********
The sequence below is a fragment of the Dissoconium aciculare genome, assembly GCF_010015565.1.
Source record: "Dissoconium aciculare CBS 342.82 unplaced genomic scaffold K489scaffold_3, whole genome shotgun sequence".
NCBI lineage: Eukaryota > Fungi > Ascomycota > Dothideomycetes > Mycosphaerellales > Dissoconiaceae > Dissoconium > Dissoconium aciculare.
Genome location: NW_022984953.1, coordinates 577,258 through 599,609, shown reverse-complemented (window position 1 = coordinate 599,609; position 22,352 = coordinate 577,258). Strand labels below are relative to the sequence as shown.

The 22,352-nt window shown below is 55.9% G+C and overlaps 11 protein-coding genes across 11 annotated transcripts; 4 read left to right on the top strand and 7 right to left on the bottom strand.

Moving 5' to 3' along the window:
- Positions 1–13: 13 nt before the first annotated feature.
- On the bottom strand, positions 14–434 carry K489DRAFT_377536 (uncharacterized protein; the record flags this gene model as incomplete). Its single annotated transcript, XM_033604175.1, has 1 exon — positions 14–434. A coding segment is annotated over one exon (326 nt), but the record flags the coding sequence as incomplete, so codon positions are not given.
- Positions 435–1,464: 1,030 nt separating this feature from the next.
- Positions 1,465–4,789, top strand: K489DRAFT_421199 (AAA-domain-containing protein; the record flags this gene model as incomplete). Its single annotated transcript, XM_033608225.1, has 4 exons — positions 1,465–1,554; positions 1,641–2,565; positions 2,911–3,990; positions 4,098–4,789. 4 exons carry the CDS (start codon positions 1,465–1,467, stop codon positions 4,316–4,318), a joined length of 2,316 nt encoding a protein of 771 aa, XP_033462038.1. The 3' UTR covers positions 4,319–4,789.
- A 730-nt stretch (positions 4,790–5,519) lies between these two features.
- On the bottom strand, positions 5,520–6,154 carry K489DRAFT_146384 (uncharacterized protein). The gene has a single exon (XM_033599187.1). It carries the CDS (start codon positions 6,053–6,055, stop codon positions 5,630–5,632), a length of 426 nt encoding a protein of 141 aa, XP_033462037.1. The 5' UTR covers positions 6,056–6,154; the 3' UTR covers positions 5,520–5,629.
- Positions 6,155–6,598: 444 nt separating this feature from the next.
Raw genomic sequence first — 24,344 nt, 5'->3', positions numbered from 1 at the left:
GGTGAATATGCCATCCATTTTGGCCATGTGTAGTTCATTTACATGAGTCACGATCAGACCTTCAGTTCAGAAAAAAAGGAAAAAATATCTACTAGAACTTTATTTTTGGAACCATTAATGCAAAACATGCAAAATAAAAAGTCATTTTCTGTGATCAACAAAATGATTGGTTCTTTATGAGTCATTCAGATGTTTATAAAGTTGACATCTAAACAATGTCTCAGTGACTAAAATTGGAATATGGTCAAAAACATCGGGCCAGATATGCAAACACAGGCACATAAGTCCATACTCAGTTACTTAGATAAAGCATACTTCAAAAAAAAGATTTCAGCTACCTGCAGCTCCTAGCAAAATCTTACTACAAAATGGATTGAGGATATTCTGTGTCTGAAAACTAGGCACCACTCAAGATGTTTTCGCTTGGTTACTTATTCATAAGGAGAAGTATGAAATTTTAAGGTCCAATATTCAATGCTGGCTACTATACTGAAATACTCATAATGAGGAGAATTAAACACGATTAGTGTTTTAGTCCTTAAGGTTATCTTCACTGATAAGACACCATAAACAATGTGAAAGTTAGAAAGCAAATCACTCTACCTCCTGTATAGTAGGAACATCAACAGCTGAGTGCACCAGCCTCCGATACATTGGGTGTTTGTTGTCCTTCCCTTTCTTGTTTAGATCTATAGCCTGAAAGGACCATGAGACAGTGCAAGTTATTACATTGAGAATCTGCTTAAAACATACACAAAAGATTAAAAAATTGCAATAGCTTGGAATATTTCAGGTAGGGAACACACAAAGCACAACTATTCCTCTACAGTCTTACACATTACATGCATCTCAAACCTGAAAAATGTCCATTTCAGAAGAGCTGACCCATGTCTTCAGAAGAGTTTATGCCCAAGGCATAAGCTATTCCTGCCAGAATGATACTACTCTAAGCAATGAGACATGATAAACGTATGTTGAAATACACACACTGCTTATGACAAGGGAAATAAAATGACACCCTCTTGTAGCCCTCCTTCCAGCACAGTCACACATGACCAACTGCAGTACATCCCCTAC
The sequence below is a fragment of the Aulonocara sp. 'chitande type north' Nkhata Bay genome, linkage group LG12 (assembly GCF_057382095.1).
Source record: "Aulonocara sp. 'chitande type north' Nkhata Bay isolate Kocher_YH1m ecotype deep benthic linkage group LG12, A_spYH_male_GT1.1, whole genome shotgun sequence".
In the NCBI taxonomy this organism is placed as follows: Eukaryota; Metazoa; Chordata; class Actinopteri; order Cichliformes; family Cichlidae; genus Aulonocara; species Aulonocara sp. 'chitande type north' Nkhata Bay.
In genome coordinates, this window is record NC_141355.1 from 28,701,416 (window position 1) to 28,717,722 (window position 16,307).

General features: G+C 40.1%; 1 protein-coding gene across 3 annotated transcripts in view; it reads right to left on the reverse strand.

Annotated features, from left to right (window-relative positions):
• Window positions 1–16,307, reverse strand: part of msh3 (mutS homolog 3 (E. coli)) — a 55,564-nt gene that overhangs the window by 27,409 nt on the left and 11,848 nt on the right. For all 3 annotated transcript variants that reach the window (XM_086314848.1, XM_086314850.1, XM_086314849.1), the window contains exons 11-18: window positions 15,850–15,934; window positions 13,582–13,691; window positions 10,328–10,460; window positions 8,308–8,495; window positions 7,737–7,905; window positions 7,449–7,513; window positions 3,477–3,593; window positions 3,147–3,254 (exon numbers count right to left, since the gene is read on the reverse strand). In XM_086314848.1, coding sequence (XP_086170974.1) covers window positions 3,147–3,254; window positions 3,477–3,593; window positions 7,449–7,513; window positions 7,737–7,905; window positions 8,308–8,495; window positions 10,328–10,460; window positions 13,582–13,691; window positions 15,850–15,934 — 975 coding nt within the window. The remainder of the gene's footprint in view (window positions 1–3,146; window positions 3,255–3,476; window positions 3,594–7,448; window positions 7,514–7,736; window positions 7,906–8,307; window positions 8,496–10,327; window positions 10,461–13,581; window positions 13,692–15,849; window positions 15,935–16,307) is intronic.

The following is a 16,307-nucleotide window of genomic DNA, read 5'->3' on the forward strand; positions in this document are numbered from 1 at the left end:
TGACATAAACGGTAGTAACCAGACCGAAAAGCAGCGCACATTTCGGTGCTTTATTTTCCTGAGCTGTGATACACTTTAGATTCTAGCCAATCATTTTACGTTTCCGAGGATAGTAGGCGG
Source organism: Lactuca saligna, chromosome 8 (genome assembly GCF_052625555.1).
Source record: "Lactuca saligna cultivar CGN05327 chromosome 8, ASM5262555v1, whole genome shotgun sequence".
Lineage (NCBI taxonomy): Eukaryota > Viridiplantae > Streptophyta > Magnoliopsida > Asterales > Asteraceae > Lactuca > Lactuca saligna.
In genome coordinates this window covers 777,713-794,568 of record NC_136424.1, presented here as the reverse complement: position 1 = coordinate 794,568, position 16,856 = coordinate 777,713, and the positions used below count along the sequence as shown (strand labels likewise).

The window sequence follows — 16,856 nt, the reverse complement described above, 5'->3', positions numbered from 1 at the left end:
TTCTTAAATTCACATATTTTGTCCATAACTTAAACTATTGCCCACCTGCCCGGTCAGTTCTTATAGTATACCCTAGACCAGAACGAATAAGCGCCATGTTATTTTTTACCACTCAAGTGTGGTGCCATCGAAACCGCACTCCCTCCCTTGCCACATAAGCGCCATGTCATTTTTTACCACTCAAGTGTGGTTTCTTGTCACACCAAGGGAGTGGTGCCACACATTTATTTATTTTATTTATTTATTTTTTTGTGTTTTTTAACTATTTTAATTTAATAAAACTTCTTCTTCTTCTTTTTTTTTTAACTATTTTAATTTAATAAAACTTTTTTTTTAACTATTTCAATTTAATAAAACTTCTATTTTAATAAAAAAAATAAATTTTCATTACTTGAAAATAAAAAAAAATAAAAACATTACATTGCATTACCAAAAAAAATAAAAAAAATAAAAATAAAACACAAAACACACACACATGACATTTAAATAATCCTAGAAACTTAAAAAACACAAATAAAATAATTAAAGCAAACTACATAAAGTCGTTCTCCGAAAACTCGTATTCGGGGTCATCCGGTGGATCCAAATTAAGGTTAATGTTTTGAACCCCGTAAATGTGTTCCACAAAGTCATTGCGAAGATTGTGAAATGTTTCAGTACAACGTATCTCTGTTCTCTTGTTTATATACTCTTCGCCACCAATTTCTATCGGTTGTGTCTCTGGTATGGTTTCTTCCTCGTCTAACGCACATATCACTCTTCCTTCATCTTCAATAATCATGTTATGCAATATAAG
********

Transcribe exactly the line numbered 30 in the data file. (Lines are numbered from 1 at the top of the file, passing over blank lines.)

TTCTTAAATTCACATATTTTGTCCATAACTTAAACTATTGCCCACCTGCCCGGTCAGTTCTTATAGTATACCCTAGACCAGAACGAATAAGCGCCATGTTATTTTTTACCACTCAAGTGTGGTGCCATCGAAACCGCACTCCCTCCCTTGCCACATAAGCGCCATGTCATTTTTTACCACTCAAGTGTGGTTTCTTGTCACACCAAGGGAGTGGTGCCACACATTTATTTATTTTATTTATTTATTTTTTTGTGTTTTTTAACTATTTTAATTTAATAAAACTTCTTCTTCTTCTTTTTTTTTTAACTATTTTAATTTAATAAAACTTTTTTTTTAACTATTTCAATTTAATAAAACTTCTATTTTAATAAAAAAAATAAATTTTCATTACTTGAAAATAAAAAAAAATAAAAACATTACATTGCATTACCAAAAAAAATAAAAAAAATAAAAATAAAACACAAAACACACACACATGACATTTAAATAATCCTAGAAACTTAAAAAACACAAATAAAATAATTAAAGCAAACTACATAAAGTCGTTCTCCGAAAACTCGTATTCGGGGTCATCCGGTGGATCCAAATTAAGGTTAATGTTTTGAACCCCGTAAATGTGTTCCACAAAGTCATTGCGAAGATTGTGAAATGTTTCAGTACAACGTATCTCTGTTCTCTTGTTTATATACTCTTCGCCACCAATTTCTATCGGTTGTGTCTCTGGTATGGTTTCTTCCTCGTCTAACGCACATATCACTCTTCCTTCATCTTCAATAATCATGTTATGCAATATAAG